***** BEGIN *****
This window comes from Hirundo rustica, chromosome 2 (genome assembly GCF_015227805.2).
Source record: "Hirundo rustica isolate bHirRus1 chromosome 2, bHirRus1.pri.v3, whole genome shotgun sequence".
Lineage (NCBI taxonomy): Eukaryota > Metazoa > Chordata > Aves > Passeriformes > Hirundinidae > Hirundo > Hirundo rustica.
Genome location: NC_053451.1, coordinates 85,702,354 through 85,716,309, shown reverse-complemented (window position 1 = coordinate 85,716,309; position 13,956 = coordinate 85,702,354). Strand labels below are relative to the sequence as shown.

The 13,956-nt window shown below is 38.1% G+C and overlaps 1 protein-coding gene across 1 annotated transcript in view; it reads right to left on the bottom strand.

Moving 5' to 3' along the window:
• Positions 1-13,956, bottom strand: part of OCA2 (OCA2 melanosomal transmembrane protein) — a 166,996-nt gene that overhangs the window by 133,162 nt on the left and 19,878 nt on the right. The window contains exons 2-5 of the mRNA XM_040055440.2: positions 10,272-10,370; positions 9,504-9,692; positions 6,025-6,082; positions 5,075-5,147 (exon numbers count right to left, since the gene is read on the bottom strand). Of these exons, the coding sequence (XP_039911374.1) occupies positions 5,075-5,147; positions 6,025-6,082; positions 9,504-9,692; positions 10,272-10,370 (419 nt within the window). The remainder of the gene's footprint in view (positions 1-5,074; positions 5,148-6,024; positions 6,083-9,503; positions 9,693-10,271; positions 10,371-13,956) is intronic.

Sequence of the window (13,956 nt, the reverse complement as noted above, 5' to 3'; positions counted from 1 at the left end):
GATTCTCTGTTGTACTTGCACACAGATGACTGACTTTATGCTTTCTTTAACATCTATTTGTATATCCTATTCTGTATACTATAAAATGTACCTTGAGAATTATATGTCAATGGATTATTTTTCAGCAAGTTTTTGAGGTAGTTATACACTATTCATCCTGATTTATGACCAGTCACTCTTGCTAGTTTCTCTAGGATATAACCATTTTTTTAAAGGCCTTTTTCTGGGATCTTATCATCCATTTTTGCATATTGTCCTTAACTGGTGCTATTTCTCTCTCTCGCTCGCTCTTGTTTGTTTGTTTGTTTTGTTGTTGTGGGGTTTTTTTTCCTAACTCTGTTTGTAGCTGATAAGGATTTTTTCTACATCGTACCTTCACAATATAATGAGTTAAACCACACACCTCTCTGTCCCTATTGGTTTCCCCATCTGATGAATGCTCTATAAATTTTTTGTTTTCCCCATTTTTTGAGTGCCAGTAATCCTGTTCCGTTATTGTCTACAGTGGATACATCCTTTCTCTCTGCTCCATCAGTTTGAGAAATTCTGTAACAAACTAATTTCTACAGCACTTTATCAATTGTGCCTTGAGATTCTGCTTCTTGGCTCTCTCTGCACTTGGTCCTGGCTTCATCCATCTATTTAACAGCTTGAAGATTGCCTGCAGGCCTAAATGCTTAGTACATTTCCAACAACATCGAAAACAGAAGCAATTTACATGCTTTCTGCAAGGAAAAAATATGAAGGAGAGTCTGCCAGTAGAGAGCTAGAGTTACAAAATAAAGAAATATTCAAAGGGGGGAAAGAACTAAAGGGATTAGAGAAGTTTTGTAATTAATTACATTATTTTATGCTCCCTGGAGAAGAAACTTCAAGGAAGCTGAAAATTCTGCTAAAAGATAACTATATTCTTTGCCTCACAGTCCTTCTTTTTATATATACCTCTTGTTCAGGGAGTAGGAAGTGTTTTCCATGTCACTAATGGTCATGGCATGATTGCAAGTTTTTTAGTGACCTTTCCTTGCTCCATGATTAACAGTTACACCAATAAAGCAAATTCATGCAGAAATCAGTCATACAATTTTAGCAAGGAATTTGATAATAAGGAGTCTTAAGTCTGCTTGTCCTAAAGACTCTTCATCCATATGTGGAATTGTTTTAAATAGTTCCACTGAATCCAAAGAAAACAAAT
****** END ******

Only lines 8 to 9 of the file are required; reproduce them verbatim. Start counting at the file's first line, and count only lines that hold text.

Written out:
Sequence of the window (13,956 nt, the reverse complement as noted above, 5' to 3'; positions counted from 1 at the left end):
GATTCTCTGTTGTACTTGCACACAGATGACTGACTTTATGCTTTCTTTAACATCTATTTGTATATCCTATTCTGTATACTATAAAATGTACCTTGAGAATTATATGTCAATGGATTATTTTTCAGCAAGTTTTTGAGGTAGTTATACACTATTCATCCTGATTTATGACCAGTCACTCTTGCTAGTTTCTCTAGGATATAACCATTTTTTTAAAGGCCTTTTTCTGGGATCTTATCATCCATTTTTGCATATTGTCCTTAACTGGTGCTATTTCTCTCTCTCGCTCGCTCTTGTTTGTTTGTTTGTTTTGTTGTTGTGGGGTTTTTTTTCCTAACTCTGTTTGTAGCTGATAAGGATTTTTTCTACATCGTACCTTCACAATATAATGAGTTAAACCACACACCTCTCTGTCCCTATTGGTTTCCCCATCTGATGAATGCTCTATAAATTTTTTGTTTTCCCCATTTTTTGAGTGCCAGTAATCCTGTTCCGTTATTGTCTACAGTGGATACATCCTTTCTCTCTGCTCCATCAGTTTGAGAAATTCTGTAACAAACTAATTTCTACAGCACTTTATCAATTGTGCCTTGAGATTCTGCTTCTTGGCTCTCTCTGCACTTGGTCCTGGCTTCATCCATCTATTTAACAGCTTGAAGATTGCCTGCAGGCCTAAATGCTTAGTACATTTCCAACAACATCGAAAACAGAAGCAATTTACATGCTTTCTGCAAGGAAAAAATATGAAGGAGAGTCTGCCAGTAGAGAGCTAGAGTTACAAAATAAAGAAATATTCAAAGGGGGGAAAGAACTAAAGGGATTAGAGAAGTTTTGTAATTAATTACATTATTTTATGCTCCCTGGAGAAGAAACTTCAAGGAAGCTGAAAATTCTGCTAAAAGATAACTATATTCTTTGCCTCACAGTCCTTCTTTTTATATATACCTCTTGTTCAGGGAGTAGGAAGTGTTTTCCATGTCACTAATGGTCATGGCATGATTGCAAGTTTTTTAGTGACCTTTCCTTGCTCCATGATTAACAGTTACACCAATAAAGCAAATTCATGCAGAAATCAGTCATACAATTTTAGCAAGGAATTTGATAATAAGGAGTCTTAAGTCTGCTTGTCCTAAAGACTCTTCATCCATATGTGGAATTGTTTTAAATAGTTCCACTGAATCCAAAGAAAACAAAT